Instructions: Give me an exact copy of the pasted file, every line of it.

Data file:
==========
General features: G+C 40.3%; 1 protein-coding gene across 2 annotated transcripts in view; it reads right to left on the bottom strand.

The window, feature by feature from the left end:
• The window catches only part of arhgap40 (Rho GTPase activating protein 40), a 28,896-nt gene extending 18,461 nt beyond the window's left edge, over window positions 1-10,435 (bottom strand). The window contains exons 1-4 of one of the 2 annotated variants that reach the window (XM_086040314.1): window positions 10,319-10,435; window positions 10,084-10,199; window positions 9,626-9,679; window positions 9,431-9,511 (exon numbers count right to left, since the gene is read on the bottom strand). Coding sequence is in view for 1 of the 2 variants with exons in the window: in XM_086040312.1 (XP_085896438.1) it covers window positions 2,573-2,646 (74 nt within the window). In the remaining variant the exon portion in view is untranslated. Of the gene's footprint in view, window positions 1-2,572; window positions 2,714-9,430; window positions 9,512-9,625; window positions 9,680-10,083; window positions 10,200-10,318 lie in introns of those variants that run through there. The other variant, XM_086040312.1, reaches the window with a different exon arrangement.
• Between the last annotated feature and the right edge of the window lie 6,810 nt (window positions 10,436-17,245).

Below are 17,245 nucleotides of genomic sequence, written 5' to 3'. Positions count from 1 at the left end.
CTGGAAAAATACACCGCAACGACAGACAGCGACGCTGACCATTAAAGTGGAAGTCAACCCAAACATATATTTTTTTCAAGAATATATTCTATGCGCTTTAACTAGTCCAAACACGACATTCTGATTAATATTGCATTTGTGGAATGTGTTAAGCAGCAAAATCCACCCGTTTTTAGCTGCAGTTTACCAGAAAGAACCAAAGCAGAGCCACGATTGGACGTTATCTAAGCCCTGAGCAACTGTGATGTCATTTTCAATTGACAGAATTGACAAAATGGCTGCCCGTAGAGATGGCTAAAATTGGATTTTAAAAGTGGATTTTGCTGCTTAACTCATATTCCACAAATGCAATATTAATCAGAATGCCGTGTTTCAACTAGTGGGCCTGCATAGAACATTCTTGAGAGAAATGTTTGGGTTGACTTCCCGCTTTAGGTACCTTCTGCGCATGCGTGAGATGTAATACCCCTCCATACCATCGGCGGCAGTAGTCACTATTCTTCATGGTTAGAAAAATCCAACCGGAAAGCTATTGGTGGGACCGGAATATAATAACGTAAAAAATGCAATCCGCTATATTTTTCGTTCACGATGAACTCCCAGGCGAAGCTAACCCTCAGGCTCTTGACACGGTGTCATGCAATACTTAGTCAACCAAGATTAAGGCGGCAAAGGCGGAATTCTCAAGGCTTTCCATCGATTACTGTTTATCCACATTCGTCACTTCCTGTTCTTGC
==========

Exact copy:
General features: G+C 40.3%; 1 protein-coding gene across 2 annotated transcripts in view; it reads right to left on the bottom strand.

The window, feature by feature from the left end:
• The window catches only part of arhgap40 (Rho GTPase activating protein 40), a 28,896-nt gene extending 18,461 nt beyond the window's left edge, over window positions 1-10,435 (bottom strand). The window contains exons 1-4 of one of the 2 annotated variants that reach the window (XM_086040314.1): window positions 10,319-10,435; window positions 10,084-10,199; window positions 9,626-9,679; window positions 9,431-9,511 (exon numbers count right to left, since the gene is read on the bottom strand). Coding sequence is in view for 1 of the 2 variants with exons in the window: in XM_086040312.1 (XP_085896438.1) it covers window positions 2,573-2,646 (74 nt within the window). In the remaining variant the exon portion in view is untranslated. Of the gene's footprint in view, window positions 1-2,572; window positions 2,714-9,430; window positions 9,512-9,625; window positions 9,680-10,083; window positions 10,200-10,318 lie in introns of those variants that run through there. The other variant, XM_086040312.1, reaches the window with a different exon arrangement.
• Between the last annotated feature and the right edge of the window lie 6,810 nt (window positions 10,436-17,245).

Below are 17,245 nucleotides of genomic sequence, written 5' to 3'. Positions count from 1 at the left end.
CTGGAAAAATACACCGCAACGACAGACAGCGACGCTGACCATTAAAGTGGAAGTCAACCCAAACATATATTTTTTTCAAGAATATATTCTATGCGCTTTAACTAGTCCAAACACGACATTCTGATTAATATTGCATTTGTGGAATGTGTTAAGCAGCAAAATCCACCCGTTTTTAGCTGCAGTTTACCAGAAAGAACCAAAGCAGAGCCACGATTGGACGTTATCTAAGCCCTGAGCAACTGTGATGTCATTTTCAATTGACAGAATTGACAAAATGGCTGCCCGTAGAGATGGCTAAAATTGGATTTTAAAAGTGGATTTTGCTGCTTAACTCATATTCCACAAATGCAATATTAATCAGAATGCCGTGTTTCAACTAGTGGGCCTGCATAGAACATTCTTGAGAGAAATGTTTGGGTTGACTTCCCGCTTTAGGTACCTTCTGCGCATGCGTGAGATGTAATACCCCTCCATACCATCGGCGGCAGTAGTCACTATTCTTCATGGTTAGAAAAATCCAACCGGAAAGCTATTGGTGGGACCGGAATATAATAACGTAAAAAATGCAATCCGCTATATTTTTCGTTCACGATGAACTCCCAGGCGAAGCTAACCCTCAGGCTCTTGACACGGTGTCATGCAATACTTAGTCAACCAAGATTAAGGCGGCAAAGGCGGAATTCTCAAGGCTTTCCATCGATTACTGTTTATCCACATTCGTCACTTCCTGTTCTTGC